In the past five years, a growing trend has emerged of autocratic governments around the world using sophisticated spyware tools purchased from private Western companies, to snoop on journalists.
Originally designed for criminal or intelligence operations, these privately developed technologies are increasingly being used by state agencies to spy on critical and investigative reporters and monitor private communications.
While this form of targeted surveillance is believed to still be limited on a global scale, major revelations in recent years have laid bare the increasing use of these tools against bloggers, activists and journalists, in democracies and dictatorships alike — already with deadly consequences.
While various spyware tools exist in the global market, one in particular has faced heavy scrutiny in recent months. Developed by private Israeli cyberarms firm NSO Group, Pegasus is a mobile surveillance tool which targets an individual’s phone and infects its operating system without the user’s knowledge.
When installed, it can target private data, monitor SMS, calls and encrypted chats, and collect passwords for social media accounts. It can even turn on the user’s microphone or camera and access maps to trace the user’s location, travel history and home address.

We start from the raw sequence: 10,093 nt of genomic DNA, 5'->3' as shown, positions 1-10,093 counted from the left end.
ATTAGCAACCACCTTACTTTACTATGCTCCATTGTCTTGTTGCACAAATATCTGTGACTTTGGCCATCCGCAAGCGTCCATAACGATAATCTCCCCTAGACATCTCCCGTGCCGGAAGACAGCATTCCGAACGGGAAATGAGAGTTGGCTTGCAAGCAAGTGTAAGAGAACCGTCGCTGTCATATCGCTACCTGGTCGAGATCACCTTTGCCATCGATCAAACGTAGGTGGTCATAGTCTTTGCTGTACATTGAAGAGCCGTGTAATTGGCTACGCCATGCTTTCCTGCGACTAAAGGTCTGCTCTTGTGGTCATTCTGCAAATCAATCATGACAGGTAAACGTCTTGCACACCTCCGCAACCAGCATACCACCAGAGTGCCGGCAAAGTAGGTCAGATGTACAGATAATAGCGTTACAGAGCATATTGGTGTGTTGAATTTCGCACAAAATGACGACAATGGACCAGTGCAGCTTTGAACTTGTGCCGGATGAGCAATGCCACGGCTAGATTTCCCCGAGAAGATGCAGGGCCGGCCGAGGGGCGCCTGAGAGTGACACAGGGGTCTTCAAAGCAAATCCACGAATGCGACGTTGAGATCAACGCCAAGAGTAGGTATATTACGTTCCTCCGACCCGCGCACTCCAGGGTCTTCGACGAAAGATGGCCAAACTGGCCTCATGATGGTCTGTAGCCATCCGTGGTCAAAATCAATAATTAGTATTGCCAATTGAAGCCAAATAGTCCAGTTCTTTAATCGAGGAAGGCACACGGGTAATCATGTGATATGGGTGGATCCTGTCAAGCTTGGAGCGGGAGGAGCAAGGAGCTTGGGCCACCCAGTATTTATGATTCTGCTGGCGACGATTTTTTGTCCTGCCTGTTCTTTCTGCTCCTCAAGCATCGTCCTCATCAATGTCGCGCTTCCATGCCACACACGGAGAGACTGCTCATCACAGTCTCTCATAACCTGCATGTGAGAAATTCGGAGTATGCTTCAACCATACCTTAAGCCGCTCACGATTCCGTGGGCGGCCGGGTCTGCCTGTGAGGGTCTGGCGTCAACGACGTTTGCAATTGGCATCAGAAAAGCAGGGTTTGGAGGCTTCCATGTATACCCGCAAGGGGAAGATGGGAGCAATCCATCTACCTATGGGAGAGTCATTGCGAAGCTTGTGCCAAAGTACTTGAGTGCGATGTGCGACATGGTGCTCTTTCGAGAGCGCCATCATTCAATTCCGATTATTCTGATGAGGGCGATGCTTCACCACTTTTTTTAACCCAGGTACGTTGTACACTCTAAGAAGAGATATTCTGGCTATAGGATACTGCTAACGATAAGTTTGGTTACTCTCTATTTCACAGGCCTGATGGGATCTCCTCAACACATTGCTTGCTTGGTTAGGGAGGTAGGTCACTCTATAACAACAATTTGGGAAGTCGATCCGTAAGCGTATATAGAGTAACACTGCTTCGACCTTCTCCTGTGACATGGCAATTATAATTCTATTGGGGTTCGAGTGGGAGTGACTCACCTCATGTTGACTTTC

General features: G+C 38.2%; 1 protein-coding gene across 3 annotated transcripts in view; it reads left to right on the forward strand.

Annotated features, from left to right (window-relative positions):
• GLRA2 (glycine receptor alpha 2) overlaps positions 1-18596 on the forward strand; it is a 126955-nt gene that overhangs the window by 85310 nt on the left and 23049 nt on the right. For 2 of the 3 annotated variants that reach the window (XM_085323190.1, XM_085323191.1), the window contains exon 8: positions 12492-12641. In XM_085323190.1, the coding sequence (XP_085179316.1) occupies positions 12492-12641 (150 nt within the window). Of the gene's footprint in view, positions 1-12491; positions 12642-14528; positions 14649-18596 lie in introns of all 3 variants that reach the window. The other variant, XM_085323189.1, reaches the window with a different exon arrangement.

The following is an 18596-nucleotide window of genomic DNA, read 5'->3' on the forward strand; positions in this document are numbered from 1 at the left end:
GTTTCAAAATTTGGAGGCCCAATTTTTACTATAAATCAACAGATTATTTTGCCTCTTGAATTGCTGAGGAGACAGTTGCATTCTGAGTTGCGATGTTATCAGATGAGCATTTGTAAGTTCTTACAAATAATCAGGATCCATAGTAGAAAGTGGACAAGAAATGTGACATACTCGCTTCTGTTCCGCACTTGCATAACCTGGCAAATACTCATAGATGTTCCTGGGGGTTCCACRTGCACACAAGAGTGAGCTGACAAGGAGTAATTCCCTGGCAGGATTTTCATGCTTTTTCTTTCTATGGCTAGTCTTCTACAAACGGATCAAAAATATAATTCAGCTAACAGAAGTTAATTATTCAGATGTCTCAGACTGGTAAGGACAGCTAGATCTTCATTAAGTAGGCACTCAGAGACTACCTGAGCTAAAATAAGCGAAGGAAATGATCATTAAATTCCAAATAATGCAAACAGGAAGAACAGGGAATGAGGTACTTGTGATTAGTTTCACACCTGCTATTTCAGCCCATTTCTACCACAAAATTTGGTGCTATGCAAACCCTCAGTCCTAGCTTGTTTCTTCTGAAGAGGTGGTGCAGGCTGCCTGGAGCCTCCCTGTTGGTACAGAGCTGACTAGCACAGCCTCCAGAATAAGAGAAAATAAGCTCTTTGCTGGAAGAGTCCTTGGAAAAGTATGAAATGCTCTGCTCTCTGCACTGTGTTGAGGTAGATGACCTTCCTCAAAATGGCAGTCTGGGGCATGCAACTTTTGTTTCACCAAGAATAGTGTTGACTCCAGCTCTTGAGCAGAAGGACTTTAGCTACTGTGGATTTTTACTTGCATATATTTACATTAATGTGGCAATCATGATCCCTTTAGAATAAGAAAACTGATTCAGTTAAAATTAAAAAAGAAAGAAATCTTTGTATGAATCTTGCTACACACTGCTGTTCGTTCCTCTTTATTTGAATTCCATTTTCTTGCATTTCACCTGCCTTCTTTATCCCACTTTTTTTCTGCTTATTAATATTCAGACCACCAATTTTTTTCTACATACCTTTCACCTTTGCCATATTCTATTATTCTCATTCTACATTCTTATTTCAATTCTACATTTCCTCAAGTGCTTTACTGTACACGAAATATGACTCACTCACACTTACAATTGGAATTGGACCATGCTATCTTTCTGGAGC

A report by the International Press Institute documents the use of spyware, such as Pegasus, by governments to snoop on journalists, researchers and rights groups to highlight the threats such technologies pose to media freedom and privacy in an increasingly digitalised world
The dangers of such technology have made international headlines in recent weeks after it was alleged Pegasus had been used by Saudi Crown Prince Mohammed Bin Salman to hack the personal phone of Amazon founder and Washington Post owner Jeff Bezos.
However, over the past half-decade, Pegasus has secretly been used by government agencies to try and snoop on dozens of journalists in countries around the world.